The creation of MIDI in 1983 is closely tied to the development of music synthesizers, but it has spawned whole industries of interactivity far beyond the dreams of
Music Synthesizers: In the beginning
Electronic musical instruments had been around in some form since the late nineteenth century. The Telharmonium and the Singing Telegraph date back to the beginnings of electricity itself while throughout the first half of the twentieth century electronic musical contraptions were quite the rage in Europe , from the French Ondes-Martenot to the German Pianorad, to the Russian Theremin .
The word ‘Synthesizer' didn't arrive on the scene until the 1950s with the RCA Synthesizer I and II, but it wasn't long before these room-sized pieces of engineering had been, themselves, ‘synthesized' down into more acceptable components and indeed ‘modules' thanks to the pioneering work of visionaries like Dr Robert Moog, Don Buchla, Haorld Bode, Pete Zinovieff, and Dave Cockerell.
Moog is generally, and appropriately, credited for taking the synthesizer out of the university laboratory and putting it in the hands of musicians. Certainly from the time of Walter Carlos' ground-breaking Switched On Bach recording (1968) to the release of the MiniMoog (1970) both musicians and the music-buying public became enamored – if not frankly dazzled – by the sonic possibilities now seemingly on the musical horizon.
As it turned out it was a false dawn. The synthesizers of the 1970s might have been unrestricted sonically but in terms of playability, stability, polyphony, and compatibility they were still very limited indeed.
Early integrated circuits-based synthesizers from Moog, ARP, and EMS opened the door but it was the arrival of Japanese companies like Korg, Roland, and Yamaha in the mid 1970s that converted potential into popularity.
Digitally Controlled Synthesizers
The popularity of synthesizers got a major boost in 1978 when micoprocessor-based instruments began to appear, spearheaded by a new California company Sequential Circuits. The Prophet-5, though still hugely limited by today's standards, offered reasonable levels of playability, stability, and polyphony, albeit at a hefty price at the time (around $4000). Soon Korg, Roland, and Yamaha's microprocessor-based offerings would slash prices in half, and by the turn of the decade the polyphonic synthesizer was firmly on the map for every self-respecting keyboard player from hobbyists to touring professionals. The days of the Hammond organ, the Fender Rhodes piano, and latterly the Hohner Clavinet were coming to an end.
Stability, playability, and polyphony continued to evolve in the early 1980s but compatibility remained a thorn in the side of manufacturers. The multifarious nature of synthesizer design meant that each manufacturer had been defining pitch and timing (Control Voltage and Gate) data in their own way. Once polyphonic, digital technology became available manufacturers they began to design unique digital interfaces that would, at the very least, allow you to connected several Korg, or Roland, or Yamaha synths together. Roland developed its DCB (Digital Communication Bus), Yamaha its Key Code Interface etc etc.
Visionaries like Dave Smith from Sequential Circuits, and Ikutaru Kakehashi from Roland began to worry that this lack of compatibility between manufacturers would restrict people's use of synthesizers, which would ultimately inhibit sales growth. Talk of a ‘universal' digital communication system thus began circulating in 1981. Dave Smith and Chet Wood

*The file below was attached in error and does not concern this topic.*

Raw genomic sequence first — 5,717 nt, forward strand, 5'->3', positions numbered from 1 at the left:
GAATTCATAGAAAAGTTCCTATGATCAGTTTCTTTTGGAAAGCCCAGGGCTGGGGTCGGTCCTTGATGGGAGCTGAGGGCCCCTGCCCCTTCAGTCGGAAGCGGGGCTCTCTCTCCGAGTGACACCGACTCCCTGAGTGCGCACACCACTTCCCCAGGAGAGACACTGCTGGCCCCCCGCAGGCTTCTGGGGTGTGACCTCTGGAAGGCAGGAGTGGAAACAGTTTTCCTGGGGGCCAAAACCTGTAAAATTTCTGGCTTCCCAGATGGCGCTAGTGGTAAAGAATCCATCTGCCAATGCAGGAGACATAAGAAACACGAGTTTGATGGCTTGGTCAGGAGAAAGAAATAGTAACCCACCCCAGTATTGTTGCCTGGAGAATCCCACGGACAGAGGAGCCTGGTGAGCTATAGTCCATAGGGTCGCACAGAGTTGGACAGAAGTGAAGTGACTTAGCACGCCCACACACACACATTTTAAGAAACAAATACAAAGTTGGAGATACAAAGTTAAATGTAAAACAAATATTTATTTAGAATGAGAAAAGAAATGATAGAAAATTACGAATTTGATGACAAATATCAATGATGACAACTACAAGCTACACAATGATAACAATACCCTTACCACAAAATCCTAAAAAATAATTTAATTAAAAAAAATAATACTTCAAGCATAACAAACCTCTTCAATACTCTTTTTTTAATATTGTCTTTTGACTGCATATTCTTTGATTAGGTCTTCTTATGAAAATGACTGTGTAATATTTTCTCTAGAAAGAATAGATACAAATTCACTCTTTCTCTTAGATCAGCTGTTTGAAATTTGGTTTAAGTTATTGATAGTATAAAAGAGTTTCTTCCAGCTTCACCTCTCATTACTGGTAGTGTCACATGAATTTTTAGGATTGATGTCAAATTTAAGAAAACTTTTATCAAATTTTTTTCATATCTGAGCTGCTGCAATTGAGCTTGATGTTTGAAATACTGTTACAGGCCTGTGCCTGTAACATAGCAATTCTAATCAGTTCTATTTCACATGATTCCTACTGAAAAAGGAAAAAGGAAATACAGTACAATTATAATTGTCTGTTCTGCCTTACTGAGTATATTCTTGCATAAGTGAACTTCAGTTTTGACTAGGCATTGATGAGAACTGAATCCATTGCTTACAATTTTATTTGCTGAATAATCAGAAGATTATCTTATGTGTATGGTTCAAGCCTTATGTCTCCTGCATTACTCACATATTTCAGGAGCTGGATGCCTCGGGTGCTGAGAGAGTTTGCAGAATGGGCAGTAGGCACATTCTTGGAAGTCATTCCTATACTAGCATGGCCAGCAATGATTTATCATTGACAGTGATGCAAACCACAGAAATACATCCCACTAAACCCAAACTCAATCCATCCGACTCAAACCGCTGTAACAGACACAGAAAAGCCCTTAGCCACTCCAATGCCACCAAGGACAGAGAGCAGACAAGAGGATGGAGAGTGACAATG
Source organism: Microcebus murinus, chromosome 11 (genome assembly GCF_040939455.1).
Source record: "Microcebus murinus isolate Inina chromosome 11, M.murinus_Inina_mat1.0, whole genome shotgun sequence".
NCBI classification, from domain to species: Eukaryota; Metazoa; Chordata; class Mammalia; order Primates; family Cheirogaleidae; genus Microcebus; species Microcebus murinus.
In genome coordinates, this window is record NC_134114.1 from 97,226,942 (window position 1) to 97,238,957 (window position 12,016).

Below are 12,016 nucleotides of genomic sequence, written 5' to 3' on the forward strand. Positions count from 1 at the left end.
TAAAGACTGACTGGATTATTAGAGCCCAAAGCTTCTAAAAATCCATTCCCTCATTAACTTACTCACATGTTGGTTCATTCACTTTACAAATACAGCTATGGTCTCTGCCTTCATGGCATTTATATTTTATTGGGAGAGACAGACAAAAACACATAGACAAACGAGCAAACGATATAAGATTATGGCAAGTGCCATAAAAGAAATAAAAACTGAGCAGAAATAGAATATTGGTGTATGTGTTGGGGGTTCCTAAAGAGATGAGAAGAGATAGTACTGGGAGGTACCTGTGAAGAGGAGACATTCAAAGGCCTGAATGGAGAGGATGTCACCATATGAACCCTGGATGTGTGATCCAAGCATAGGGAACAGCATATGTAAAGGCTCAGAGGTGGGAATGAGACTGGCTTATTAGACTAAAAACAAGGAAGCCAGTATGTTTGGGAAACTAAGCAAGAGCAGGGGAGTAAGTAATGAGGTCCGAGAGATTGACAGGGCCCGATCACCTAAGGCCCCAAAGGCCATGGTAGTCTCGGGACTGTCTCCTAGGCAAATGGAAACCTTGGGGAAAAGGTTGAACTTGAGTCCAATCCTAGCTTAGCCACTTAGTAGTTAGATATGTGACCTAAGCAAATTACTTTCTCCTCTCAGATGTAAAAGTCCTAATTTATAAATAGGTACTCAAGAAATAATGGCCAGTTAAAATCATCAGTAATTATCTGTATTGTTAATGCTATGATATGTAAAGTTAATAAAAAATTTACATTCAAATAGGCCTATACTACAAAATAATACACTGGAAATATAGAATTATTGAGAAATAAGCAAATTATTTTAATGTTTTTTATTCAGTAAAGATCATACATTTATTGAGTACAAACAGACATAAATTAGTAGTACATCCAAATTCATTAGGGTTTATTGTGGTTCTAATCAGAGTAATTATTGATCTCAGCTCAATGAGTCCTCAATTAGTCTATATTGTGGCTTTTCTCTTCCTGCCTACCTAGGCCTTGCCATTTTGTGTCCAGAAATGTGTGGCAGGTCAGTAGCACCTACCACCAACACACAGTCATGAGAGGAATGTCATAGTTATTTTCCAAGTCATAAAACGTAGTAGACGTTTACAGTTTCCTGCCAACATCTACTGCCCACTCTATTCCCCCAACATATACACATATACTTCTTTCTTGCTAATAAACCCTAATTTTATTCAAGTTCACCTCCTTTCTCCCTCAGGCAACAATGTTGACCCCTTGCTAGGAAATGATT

presented a paper that year at AES proposing a concept for a Universal Synthesizer
Interface running at 19.2 kBaud, using regular 1/4" phone jacks. At the following NAMM show in January 1982 a meeting took place between the leading American and Japanese synthesizer manufacturers where certain improvements were made to the specification: increasing the Baud rate to 31.25 and
adding the opto-isolation circuit.
MIDI is Born
(an acronym for "musical instrument digital interface) as its name was ultimately chosen, was first announced to the public in 1982, and by as early as
December 1982 actually appeared on an instrument; the Sequential Prophet-600. Roland's
JP6 followed hot on its heels -- the two were ‘connected'
successfully at the January 1983 NAMM Show -- and a new chapter in the history of electronic musical instruments was born.
In 1983, the MIDI Specification was only about 8 pages long and
defined only the most basic instructions one might want to send
between two synthesizers -- things like how to play notes and how to
control the output volume, etc. Very quickly, the arrival of this ‘common (digital) language'
created demand for new MIDI messages that enabled greater control of
synthesizers but also for control of other recording gear and even
stage lighting. MIDI also enabled computers to be applied to the music-making
process. Although the way that MIDI works has not changed since 1983 (also almost preposterously inconceivable), the MIDI
protocol has grown to encompass such additional concepts as:
standardized MIDI song files (General MIDI, 1991); new connection
mechanisms such as USB, FireWire, and Wi-Fi; new markets such as mobile phones
and video games; and a whole world of ‘alternative' and ‘performance' based
The agreement to adopt a standard (and royalty-free) technology was
an incredible achievement in itself – and substantially unmatched to this day –
but it was also remarkable for what it then enabled. Sequencers, sampling, digital drum machines, dedicated computer control, ultimately a complete revolution within the recording industry… it is hard to imagine
that any of these technologies or developments would have occurred, or certainly have been as wide-reaching, without the glue of MIDI.
Roland & Sequential Circuits Staff at 1983
John Bowen and Dave Smith of Sequential Circuits,
Mark Tsuruta and Jim Mothersbaugh of Roland.